Such a system is utilized for ensuring the confidentiality of communication on a radio channel. The scrambling systems can generally be subdivided into two large families: the digital scrambling systems and the analogue scrambling systems.
The former systems do not require a digitizing and encoding of the speech signal, as the resulting binary output is encrypted by means of a pseudo-random sequence.
The degree of security obtained is potentially the highest possible, that is to say that the message cannot be decoded without knowing the key. The problem we are facing is the transmission of the signal on a standard radio channel of 3 kHz pass-band. After all, such a transmission can only take place with the aid of modems operating at 2400 or 4800 bits/s requiring the encoding of the speech signal to work at these outputs for which at best only the intelligibility of the message can be ensured. In addition, such systems of which the implementation is rather complex, can only be suitable for use in networks or connections whose subscribers are special operators (army, police, . . . ) who can accept to converse with a signal quality which is strongly degraded.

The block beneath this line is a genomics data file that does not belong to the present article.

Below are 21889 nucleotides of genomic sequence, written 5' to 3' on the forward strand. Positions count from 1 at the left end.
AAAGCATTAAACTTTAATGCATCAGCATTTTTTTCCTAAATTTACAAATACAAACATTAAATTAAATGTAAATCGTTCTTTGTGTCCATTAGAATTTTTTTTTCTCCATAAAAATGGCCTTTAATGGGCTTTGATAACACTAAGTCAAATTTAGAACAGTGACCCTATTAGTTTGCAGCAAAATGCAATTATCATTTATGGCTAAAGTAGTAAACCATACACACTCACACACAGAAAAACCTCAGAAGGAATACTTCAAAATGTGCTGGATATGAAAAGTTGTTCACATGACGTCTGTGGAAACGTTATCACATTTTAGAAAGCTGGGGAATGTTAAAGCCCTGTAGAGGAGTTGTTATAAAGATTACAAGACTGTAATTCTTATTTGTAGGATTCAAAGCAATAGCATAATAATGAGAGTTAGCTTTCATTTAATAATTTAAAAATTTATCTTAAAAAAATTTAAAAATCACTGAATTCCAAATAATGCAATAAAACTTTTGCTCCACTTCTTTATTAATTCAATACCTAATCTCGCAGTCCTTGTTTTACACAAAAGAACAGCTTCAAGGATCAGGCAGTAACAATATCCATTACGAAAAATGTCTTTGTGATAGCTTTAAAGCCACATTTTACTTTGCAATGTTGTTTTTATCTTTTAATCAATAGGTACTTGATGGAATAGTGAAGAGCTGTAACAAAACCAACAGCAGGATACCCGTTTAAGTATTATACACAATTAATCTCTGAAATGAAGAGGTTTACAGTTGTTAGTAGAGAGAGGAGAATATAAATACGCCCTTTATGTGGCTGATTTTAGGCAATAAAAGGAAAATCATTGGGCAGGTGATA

The analogue scrambling systems are distinguished from the known systems in that the waveform of the transmitted signal directly originates in the transformations of the waveform of the original speech signal. The transformations can be effected in the time domain, the frequency domain or in the two simultaneously according to the degree of confidentiality wanted. However, it should be observed that absolute security cannot be attained with this type of systems. On the other hand, they have the advantage that they can be realized in a simpler manner and offer a quality of the restored signal which is better than in the digital systems.